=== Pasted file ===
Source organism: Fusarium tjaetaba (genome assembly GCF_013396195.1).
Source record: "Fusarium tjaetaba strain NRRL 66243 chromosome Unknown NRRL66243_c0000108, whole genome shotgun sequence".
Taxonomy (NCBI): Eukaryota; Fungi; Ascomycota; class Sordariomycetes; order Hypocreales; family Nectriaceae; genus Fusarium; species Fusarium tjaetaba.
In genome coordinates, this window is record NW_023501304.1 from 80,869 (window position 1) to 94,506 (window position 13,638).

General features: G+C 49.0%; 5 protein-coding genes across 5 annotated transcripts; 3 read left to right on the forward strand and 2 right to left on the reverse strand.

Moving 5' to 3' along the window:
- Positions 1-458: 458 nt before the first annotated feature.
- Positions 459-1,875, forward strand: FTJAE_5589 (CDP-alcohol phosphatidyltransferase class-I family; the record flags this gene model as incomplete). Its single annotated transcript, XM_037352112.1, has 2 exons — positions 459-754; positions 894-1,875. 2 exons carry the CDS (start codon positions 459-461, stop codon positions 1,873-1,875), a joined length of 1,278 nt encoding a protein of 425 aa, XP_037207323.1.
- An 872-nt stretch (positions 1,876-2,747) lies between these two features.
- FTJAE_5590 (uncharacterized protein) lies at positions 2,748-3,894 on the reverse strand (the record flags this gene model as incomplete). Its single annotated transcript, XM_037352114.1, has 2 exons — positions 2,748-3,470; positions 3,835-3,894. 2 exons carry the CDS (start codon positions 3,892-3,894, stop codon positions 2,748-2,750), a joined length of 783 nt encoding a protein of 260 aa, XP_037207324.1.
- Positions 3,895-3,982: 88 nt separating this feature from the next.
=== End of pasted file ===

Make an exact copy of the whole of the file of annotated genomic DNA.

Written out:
Source organism: Fusarium tjaetaba (genome assembly GCF_013396195.1).
Source record: "Fusarium tjaetaba strain NRRL 66243 chromosome Unknown NRRL66243_c0000108, whole genome shotgun sequence".
Taxonomy (NCBI): Eukaryota; Fungi; Ascomycota; class Sordariomycetes; order Hypocreales; family Nectriaceae; genus Fusarium; species Fusarium tjaetaba.
In genome coordinates, this window is record NW_023501304.1 from 80,869 (window position 1) to 94,506 (window position 13,638).

General features: G+C 49.0%; 5 protein-coding genes across 5 annotated transcripts; 3 read left to right on the forward strand and 2 right to left on the reverse strand.

Moving 5' to 3' along the window:
- Positions 1-458: 458 nt before the first annotated feature.
- Positions 459-1,875, forward strand: FTJAE_5589 (CDP-alcohol phosphatidyltransferase class-I family; the record flags this gene model as incomplete). Its single annotated transcript, XM_037352112.1, has 2 exons — positions 459-754; positions 894-1,875. 2 exons carry the CDS (start codon positions 459-461, stop codon positions 1,873-1,875), a joined length of 1,278 nt encoding a protein of 425 aa, XP_037207323.1.
- An 872-nt stretch (positions 1,876-2,747) lies between these two features.
- FTJAE_5590 (uncharacterized protein) lies at positions 2,748-3,894 on the reverse strand (the record flags this gene model as incomplete). Its single annotated transcript, XM_037352114.1, has 2 exons — positions 2,748-3,470; positions 3,835-3,894. 2 exons carry the CDS (start codon positions 3,892-3,894, stop codon positions 2,748-2,750), a joined length of 783 nt encoding a protein of 260 aa, XP_037207324.1.
- Positions 3,895-3,982: 88 nt separating this feature from the next.